What’s in a name

What’s in a name

Ask anyone who knows something about addiction. Or read any article on the topic.

Most will say addiction is a disease.

When I first heard that, even long before addiction assaulted my family, I thought it was a kind way of labeling something people did to themselves.   Abusing drugs or alcohol was a choice, wasn’t it?  Or so I thought. And it often ruined them and their families.

But when I lived with active addiction, the term “disease” was comforting.  If my son had a disease, then maybe there was a cure for it.

I would learn there was a “cure,” but not like other “diseases.”

Over the years of my son’s abuse of drugs, I met many people who suffered with this “disease.”  Some shunned the nomenclature.

A young woman I knew well bristled at the idea that she had a disease.  Instead, she referred to it as an “allergy” to alcohol or drugs because she understood that she reacted very differently to such substances than did most people.

Disease or allergy, it became helpful for me to think of addiction as a chronic, lifelong condition that not only threatened my son, but also those who loved him.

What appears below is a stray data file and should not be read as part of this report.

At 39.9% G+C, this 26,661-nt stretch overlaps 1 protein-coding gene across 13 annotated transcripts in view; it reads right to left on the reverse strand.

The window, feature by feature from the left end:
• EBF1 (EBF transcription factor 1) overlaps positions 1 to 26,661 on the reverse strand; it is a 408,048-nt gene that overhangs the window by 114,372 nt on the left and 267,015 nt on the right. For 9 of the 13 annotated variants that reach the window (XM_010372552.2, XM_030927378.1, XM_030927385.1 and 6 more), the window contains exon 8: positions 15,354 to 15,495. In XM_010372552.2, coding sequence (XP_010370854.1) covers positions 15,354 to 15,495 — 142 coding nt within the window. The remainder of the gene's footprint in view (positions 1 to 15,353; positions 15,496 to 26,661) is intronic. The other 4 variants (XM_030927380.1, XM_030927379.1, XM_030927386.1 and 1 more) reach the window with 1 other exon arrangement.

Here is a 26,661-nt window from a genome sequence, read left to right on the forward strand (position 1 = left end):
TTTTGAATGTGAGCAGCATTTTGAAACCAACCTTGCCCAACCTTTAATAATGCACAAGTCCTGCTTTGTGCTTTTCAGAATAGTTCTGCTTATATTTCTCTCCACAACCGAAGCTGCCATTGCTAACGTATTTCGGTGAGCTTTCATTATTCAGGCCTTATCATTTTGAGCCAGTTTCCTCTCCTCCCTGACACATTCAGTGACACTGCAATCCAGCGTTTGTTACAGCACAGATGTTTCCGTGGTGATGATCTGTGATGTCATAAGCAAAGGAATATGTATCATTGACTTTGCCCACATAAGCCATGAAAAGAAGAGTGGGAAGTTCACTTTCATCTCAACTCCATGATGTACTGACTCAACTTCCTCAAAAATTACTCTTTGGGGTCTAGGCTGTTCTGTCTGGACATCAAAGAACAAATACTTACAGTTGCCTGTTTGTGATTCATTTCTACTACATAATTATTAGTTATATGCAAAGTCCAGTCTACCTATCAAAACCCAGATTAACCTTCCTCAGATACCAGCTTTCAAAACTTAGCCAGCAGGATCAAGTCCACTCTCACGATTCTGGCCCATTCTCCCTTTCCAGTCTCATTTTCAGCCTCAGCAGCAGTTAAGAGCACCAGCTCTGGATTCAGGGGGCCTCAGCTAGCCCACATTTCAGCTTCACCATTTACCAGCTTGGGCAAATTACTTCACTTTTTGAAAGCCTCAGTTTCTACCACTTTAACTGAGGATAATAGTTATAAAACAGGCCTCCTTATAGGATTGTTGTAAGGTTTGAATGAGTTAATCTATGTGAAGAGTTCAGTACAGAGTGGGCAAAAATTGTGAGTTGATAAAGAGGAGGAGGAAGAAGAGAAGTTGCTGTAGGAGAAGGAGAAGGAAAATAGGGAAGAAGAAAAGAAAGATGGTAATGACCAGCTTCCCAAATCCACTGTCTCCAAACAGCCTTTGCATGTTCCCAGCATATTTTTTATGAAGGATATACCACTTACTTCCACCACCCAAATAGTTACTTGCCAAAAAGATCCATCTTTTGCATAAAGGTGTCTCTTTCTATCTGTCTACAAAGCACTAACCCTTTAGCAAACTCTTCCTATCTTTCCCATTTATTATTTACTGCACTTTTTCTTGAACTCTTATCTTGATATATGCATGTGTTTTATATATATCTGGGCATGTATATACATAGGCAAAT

Like any chronic condition, there were acute phases. When these happened, inpatient care was the preferred treatment.  It was available to Jacob if and when he was willing to accept it.

Most of all, there was a community of people who had what he had and offered their help.  Programs like AA help millions of people around the world every day to find support, hope and long-term recovery.

For me there was Al-Anon – a community that helps those who love someone with an addiction.

But whether it’s a disease, an allergy or a condition, there is treatment and there are programs like AA and Al-Anon, free, and available across the globe.

And no matter what you name it, there always is hope.